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Amazon is circling a deal for the Sizmek ad server business, as the ad tech company closes its bankruptcy review, Bloomberg reports. Amazon has built out a strong ad platform business that spans the demand-side and supply-side. Does it need an ad server? Amazon probably has larger ad serving ambitions in video, where it would compete with the likes of Comcast’s FreeWheel and Google, but Sizmek could be a very cheap and effective way to pick up an ad server and the key analytics data that comes with it. Sizmek sold its DSP and DMP business to Zeta Global for up to $36 million – receiving $15 million in upfront stock and cash. Amazon could snap up what’s left and “level up” its ad challenge to Google. More.
Don’t count Amazon out in any race, especially not the race for streaming adoption. The ecommerce giant’s Fire TV platform has surpassed Roku in monthly active users at 34 million, Variety reports. Roku, previously the largest streaming operator, ended Q1 with 29.1 million monthly active accounts. Amazon is leveraging its strength in other areas, like voice and content production, to drive sales of its OTT platform. And now that Amazon and Google have put aside their differences to make YouTube available on Fire TV, one of the biggest pain points for the Fire service has been cleared. More.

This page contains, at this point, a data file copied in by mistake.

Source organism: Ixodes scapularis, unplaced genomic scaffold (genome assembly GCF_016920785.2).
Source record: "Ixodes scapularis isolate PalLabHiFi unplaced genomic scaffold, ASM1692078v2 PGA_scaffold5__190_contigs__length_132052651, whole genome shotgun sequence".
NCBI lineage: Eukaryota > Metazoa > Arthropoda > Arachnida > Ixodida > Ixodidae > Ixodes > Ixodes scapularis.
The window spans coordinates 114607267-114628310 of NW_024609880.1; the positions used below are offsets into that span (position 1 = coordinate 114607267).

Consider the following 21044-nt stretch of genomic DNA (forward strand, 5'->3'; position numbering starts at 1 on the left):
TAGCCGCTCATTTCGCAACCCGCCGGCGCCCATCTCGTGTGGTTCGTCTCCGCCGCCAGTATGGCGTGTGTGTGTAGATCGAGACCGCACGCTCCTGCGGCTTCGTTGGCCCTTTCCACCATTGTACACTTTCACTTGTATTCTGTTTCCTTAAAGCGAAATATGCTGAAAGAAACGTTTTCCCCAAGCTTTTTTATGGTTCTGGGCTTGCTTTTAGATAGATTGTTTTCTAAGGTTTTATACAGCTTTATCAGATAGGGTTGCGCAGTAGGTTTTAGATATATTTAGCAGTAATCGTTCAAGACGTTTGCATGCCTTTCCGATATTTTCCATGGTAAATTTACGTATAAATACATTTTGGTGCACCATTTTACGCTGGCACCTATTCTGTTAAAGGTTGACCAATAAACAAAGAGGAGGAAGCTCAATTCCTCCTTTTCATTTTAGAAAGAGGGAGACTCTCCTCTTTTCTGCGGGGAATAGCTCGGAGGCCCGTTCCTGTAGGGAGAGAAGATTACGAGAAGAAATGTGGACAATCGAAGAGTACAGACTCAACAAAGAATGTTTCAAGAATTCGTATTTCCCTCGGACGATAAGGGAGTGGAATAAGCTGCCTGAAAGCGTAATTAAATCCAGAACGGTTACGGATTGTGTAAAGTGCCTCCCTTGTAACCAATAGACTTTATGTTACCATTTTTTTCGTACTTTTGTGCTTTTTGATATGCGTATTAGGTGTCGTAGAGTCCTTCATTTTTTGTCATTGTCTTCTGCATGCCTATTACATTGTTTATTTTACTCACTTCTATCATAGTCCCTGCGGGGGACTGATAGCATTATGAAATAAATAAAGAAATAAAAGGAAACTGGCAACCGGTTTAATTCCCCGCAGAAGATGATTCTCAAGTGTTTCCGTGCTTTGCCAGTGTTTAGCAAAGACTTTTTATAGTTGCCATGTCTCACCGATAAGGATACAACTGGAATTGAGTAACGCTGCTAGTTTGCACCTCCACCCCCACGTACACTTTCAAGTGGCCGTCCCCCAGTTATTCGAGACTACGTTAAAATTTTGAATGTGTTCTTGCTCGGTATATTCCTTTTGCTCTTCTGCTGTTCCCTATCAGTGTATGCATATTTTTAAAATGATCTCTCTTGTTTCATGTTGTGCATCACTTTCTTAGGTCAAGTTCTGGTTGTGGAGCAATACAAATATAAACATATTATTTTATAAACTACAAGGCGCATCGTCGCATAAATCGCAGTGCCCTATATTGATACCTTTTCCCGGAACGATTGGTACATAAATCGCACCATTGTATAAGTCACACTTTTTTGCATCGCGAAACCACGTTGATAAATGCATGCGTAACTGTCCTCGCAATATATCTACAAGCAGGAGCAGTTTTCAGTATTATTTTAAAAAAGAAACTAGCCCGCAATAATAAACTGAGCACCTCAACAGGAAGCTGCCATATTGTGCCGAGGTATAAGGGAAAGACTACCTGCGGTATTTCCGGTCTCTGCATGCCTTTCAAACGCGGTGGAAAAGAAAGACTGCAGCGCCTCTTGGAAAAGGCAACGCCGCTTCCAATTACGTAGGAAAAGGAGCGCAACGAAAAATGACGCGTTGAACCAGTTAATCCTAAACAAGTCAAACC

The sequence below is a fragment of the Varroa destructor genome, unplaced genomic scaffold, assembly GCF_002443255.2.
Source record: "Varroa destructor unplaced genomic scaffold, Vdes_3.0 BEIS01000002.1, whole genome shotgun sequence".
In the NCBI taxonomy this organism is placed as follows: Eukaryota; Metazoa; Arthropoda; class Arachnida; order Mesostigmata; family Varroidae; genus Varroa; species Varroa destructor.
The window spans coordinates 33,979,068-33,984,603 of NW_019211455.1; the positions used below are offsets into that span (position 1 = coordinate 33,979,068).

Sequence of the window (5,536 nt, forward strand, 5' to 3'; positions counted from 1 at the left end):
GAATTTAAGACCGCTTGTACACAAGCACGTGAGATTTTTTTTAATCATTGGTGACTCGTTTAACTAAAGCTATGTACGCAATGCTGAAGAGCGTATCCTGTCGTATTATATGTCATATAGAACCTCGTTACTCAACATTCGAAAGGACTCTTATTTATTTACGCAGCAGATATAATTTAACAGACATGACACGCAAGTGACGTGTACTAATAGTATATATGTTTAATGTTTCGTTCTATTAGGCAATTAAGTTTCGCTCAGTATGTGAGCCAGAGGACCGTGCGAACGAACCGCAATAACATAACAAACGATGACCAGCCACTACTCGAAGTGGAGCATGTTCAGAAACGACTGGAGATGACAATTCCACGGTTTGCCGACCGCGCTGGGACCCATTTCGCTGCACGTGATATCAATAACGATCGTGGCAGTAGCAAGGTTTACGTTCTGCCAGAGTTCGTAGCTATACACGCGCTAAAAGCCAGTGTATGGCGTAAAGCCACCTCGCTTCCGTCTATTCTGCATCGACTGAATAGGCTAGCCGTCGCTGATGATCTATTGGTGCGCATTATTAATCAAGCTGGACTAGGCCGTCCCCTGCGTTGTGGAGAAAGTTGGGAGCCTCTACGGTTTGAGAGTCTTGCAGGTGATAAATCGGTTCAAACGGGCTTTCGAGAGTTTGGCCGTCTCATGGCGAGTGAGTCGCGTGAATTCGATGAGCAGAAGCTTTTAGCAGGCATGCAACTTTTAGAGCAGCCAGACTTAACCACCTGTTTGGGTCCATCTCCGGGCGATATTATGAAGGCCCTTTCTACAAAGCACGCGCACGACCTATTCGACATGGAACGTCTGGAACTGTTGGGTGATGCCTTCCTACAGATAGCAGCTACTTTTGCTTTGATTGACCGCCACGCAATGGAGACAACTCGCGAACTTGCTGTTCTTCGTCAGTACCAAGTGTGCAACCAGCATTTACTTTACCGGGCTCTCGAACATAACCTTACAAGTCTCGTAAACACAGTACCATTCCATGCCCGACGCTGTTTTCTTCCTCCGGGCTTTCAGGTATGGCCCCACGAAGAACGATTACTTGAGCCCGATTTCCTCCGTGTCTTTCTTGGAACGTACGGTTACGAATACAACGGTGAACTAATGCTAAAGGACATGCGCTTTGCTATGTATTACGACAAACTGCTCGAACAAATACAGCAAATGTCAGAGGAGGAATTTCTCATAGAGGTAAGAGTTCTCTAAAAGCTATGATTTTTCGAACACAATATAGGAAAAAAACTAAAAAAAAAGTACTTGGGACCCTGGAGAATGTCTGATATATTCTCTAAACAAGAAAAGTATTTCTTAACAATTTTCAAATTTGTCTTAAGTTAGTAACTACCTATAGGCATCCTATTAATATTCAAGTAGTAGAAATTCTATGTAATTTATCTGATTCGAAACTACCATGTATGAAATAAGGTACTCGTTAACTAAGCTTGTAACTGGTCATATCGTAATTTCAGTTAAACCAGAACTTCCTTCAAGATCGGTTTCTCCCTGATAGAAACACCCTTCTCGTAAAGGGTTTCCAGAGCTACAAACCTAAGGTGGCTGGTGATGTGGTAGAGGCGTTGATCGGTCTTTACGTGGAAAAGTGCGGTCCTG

Pubs In The House?
In-housing is thought of as a brand phenomenon, but a similar process has been unfolding with publishers as well, though only the largest have managed the transition. “If in-housing means the disintermediation of partners in the value chain, then I would argue that only the largest of publishers have gone down the in-housing route,” Geoff Smith, eBay’s EMEA director of ad tech and innovation, tells ExchangeWire. Publishers can take more control over their auction logic, Smith says. But as with brands, publishers with in-housing programs have found it surprisingly expensive and difficult to get off the ground. “The time and resource investment needed to build an SSP, DSP or ad server is far beyond the reach of most sub-billion-dollar publishers, and even the billionaire club tries and fails on a regular basis to build or buy technology that can compete with the more established players.” More.
The coolest three-letter acronym and new metric in corporate America is the Net Promoter Score (NPS), which asks customers one single question at checkout or in a survey: “On a scale of 0 to 10, how likely are you to recommend the company’s product or service to a friend?” It’s an unscientific metric, but NPS has developed “a cultlike following among CEOs,” The Wall Street Journal writes. But Fred Reichheld, the Bain consultant who coined the term in a 2003 edition of Harvard Business Review, says he’s disappointed with businesses using NPS as a way to determine bonuses or attribute true performance. “I had no idea how people would mess with the score to bend it, to make it serve their selfish objectives.” More.
But Wait, There’s More!
This post was syndicated from Ad Exchanger.